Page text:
The flip side to retention of companies renting property and growing income is measurement of vacancies within assets. Whilst we have seen marginal growth in income, we have also seen greater growth in vacancy rates throughout 2020. The largest markets saw an increase in vacancy across all sectors, although Germany recorded the greatest increase at the All property level, moving from 2% through to over 5% in the year.

Healthcare has not been completely isolated from this increase in vacancy but has not seen anywhere near the increase in other sectors. In fact, it was only the Netherlands that registered a significant uptick in vacancy, with the remaining markets maintaining the status quo.

Combining both the growth in income and the stabilised vacancy rate from healthcare real estate allows for a consistent level of income return generation and comfort that these cashflows minimise volatility. Chart Seven displays the income return and capital growth over the last three years and it can be clearly seen that the main driver of total return is the income component in most markets.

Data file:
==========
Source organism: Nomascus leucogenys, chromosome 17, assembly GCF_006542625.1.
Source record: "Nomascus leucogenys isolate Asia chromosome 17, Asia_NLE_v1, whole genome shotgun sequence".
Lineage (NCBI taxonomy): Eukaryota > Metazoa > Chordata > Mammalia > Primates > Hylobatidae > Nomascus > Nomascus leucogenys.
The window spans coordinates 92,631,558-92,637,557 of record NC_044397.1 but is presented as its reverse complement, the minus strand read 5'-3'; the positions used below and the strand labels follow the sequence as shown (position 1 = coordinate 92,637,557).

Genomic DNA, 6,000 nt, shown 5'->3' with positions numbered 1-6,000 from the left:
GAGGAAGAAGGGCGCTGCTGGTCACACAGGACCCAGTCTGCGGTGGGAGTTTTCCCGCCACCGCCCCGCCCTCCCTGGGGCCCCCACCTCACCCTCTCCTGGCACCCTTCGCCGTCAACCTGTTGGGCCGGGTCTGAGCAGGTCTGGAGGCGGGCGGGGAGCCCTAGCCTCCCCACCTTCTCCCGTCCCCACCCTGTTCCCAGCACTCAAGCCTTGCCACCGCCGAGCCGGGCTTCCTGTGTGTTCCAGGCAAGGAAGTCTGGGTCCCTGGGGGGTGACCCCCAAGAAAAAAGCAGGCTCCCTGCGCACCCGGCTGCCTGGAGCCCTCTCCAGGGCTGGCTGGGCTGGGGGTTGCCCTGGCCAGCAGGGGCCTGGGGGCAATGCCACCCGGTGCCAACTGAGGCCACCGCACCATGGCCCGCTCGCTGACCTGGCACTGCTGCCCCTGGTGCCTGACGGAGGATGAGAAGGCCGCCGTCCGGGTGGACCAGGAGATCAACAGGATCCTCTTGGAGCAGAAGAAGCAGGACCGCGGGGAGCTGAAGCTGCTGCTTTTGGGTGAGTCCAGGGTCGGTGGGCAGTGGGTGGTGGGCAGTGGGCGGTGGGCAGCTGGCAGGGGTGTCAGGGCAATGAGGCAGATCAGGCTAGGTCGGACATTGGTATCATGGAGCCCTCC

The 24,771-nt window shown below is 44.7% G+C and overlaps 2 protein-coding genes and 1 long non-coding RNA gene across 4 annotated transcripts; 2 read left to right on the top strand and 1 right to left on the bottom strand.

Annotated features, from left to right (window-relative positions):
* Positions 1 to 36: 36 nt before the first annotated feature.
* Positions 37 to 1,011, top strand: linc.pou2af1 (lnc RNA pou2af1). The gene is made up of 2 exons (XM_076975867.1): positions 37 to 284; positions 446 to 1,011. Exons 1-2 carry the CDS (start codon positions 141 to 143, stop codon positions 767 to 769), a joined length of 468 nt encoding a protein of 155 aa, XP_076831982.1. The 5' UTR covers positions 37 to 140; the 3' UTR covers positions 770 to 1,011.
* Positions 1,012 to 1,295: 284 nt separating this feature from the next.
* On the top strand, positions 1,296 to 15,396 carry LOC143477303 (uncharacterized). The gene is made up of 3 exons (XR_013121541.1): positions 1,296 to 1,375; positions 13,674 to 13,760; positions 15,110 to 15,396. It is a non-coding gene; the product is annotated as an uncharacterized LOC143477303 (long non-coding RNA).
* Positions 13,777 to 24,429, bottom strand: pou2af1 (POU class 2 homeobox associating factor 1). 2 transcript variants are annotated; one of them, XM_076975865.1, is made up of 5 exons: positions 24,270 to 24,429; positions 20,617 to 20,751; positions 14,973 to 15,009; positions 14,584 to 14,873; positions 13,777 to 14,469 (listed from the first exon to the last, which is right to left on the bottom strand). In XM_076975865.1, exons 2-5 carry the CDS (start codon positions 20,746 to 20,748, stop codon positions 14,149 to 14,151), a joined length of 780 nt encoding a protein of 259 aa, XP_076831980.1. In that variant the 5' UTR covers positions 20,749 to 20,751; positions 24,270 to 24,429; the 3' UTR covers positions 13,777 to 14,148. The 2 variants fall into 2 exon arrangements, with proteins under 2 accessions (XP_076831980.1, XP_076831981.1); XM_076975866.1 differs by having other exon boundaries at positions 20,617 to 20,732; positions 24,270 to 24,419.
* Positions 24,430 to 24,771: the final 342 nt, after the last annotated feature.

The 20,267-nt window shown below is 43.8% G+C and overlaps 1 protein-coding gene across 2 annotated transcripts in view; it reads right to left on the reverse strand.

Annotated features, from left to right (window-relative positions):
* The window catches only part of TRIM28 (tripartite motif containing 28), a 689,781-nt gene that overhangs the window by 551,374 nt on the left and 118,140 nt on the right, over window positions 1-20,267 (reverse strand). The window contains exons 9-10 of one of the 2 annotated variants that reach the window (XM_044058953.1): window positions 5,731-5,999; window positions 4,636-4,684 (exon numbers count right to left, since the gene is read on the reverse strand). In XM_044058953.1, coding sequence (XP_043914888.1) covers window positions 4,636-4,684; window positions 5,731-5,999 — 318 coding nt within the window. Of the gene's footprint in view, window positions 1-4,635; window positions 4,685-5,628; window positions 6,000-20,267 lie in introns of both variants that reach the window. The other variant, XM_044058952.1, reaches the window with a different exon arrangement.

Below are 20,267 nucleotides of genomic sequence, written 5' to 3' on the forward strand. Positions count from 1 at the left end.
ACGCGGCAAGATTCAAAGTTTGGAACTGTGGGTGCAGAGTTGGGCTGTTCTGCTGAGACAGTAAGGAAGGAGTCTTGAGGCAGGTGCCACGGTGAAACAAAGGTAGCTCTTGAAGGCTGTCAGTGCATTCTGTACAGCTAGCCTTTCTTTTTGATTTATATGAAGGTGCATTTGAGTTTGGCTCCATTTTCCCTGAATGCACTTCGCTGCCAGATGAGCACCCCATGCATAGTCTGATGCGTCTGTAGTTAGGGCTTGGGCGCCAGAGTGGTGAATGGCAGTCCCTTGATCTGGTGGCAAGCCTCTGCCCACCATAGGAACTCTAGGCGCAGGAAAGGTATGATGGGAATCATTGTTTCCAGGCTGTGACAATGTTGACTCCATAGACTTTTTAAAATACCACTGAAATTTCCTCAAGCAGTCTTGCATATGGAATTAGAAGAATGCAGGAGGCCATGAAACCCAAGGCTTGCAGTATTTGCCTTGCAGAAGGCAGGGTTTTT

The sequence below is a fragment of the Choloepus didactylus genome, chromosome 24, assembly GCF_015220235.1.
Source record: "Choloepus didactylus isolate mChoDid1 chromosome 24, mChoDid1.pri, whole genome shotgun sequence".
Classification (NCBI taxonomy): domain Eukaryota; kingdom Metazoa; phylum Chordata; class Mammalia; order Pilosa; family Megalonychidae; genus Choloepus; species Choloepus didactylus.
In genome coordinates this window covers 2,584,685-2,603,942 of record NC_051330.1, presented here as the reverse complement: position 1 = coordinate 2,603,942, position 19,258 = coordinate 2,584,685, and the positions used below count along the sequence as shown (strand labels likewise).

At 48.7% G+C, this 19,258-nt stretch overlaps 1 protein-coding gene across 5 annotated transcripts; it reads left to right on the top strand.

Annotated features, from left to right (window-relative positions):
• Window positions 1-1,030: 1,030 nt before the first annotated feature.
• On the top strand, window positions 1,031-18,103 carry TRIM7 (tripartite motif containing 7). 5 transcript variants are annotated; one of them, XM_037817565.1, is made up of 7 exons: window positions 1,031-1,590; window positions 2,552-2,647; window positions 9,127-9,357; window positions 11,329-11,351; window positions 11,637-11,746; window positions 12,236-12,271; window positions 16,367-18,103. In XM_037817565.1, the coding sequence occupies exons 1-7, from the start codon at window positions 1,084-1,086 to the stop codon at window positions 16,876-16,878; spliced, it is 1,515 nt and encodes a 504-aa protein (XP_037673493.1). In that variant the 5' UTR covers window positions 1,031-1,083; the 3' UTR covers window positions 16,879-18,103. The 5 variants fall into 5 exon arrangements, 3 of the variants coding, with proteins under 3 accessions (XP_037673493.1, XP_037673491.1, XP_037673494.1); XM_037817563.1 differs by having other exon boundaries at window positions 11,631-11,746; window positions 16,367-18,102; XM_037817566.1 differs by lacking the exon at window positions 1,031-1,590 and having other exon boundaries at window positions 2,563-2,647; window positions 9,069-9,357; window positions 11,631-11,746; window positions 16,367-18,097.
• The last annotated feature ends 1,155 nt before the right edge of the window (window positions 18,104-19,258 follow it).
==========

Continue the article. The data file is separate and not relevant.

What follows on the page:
Healthcare targets

As the sector becomes increasingly complex and investment targets different types of healthcare real estate, the ability to disaggregate beyond the headline healthcare numbers becomes increasingly important.

Chart Eight looks at some of the differing types of healthcare real estate MSCI is currently recording at an aggregated European level. The performance differential between these sectors is surprisingly tight, particularly if we were to place them in comparison to different types of retail, for example. Medical Centres and Physical and Learning Disability Homes have tended to perform most strongly in the year although historically these have been marginally weaker in their performance.

Stability and growth

In summary, European Healthcare has performed extremely strongly in 2020 and is one of the top performing real estate sectors across most European Countries. The core element of this performance is the strong and stable income which is generated, underpinning movements in capital growth. The sector, from an investment viewpoint, simply hasn’t seen the volatility or extreme values other sectors have experienced over the course of the last 18 months.

This perhaps is one reason why we continue to see increasing allocations to healthcare real estate from institutions alongside increased volumes into newer types of real estate, in particular the wider universe of social real estate. Many organisations and vehicles aligning to United Nations Sustainable Development Goals (UN SDG’s) see healthcare as a core component of this strategy and consequently we hope to see the growth of indexes in this space in the future.